bird's-eye view of the Preston Guild traffic established new standards so . far as the visible and numerical importance of road transport is -concerned. " It is amazing where all the motors come from!' people were heard to remark when they stepped off the motor coaches at the parks set up by the Preston Corporation, but that, again, was but an evidence of the inadequately estimated service which the passenger motor vehicle is to the present-day generation. About 10,090 motor vehicles visited Preston on Wednesday, a police official estimated.

The Guild procession on Wednesday sufficed to place the transport systems, ancient and modern, in juxtaposition and in fitting perspective—a panorama represented by horse vehicles (including a 150year-old stage coach), an 1824 fire-engine, motor fire-engines, tank wagons, motor horeebox (to illustrate " the 'passing of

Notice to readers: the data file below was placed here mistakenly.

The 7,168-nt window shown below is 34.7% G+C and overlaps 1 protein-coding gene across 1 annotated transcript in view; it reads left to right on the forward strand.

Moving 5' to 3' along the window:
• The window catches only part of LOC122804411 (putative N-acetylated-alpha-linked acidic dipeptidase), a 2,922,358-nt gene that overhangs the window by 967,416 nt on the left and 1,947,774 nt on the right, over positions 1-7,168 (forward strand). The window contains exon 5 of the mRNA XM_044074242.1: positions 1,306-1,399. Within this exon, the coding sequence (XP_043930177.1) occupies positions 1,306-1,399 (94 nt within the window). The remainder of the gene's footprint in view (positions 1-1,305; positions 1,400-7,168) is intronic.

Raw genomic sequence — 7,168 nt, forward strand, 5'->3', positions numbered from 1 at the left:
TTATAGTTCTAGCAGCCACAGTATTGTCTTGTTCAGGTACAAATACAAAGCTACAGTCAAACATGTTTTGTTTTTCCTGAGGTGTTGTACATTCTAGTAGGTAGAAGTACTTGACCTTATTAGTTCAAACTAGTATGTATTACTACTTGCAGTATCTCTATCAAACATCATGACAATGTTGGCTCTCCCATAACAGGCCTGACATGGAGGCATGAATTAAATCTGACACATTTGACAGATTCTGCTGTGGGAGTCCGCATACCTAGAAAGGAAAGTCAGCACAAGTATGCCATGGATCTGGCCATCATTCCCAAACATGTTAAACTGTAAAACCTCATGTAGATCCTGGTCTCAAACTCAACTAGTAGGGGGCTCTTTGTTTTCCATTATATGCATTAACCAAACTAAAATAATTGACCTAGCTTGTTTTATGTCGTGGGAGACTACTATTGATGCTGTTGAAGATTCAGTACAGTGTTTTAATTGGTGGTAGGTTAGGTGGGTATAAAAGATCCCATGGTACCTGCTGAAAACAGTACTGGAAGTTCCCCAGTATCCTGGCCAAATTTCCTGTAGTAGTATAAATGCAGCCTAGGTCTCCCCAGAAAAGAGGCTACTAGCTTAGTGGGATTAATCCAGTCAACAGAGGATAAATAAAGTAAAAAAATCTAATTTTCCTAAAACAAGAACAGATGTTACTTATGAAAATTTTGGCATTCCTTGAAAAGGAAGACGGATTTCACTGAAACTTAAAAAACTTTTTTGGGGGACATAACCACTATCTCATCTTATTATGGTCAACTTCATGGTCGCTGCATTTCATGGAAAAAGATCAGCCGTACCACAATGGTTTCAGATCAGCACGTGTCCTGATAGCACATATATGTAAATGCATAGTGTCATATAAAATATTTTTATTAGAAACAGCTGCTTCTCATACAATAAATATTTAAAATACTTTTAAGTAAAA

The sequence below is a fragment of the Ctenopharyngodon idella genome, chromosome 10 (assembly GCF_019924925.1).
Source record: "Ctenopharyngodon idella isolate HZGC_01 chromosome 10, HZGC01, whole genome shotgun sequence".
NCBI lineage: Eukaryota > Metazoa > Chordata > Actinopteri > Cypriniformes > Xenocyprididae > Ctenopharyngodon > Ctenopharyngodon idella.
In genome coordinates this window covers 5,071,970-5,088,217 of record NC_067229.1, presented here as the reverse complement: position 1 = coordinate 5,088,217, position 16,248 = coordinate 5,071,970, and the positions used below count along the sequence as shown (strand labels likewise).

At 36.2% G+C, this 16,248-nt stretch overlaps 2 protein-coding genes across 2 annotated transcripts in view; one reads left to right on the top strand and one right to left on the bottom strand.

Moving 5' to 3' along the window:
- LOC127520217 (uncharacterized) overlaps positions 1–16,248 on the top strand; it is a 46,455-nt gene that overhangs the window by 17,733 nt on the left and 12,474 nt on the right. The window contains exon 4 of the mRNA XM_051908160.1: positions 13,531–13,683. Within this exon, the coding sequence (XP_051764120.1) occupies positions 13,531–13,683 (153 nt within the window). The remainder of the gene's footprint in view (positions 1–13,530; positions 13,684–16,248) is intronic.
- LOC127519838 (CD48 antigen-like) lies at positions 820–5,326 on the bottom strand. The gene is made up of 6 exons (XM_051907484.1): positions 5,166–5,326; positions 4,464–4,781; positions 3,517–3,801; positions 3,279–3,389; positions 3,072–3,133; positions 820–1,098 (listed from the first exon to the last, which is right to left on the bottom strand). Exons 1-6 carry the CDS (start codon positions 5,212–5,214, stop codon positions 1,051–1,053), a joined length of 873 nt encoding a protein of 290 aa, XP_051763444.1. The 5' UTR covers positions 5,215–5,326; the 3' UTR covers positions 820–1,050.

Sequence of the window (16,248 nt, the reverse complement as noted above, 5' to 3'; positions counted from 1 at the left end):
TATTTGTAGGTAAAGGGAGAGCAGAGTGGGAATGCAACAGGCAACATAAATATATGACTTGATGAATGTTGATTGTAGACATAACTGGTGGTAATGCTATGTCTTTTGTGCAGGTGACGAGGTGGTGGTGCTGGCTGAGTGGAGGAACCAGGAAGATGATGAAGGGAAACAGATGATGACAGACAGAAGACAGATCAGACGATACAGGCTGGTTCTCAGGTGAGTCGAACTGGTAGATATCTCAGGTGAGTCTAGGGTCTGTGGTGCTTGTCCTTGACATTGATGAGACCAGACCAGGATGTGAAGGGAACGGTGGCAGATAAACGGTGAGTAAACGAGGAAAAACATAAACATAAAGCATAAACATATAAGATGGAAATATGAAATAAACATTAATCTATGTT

the horse "), self-propelled tower wagon, a fine series of exhibits by Leyland Motors, Ltd., steam wagons, motor coaches, electric vehicles, motor caravans, etc., in almost endless profusion.

Something like one million people must have visited Preston that day, and, although the railways had their full share of traffic, so did the motor coach and bus proprietors, some of whose vehicles entered the town before daybreak and

took up stands at street corners, where, with the rear wheels raised on wooden blocks' passengers could command an excellent view of the proceedings. Scores of coaches were so utilized, and not only the. visiting vehicles, but some of those owned locally. The corporation motor parks were rather poorly patronized.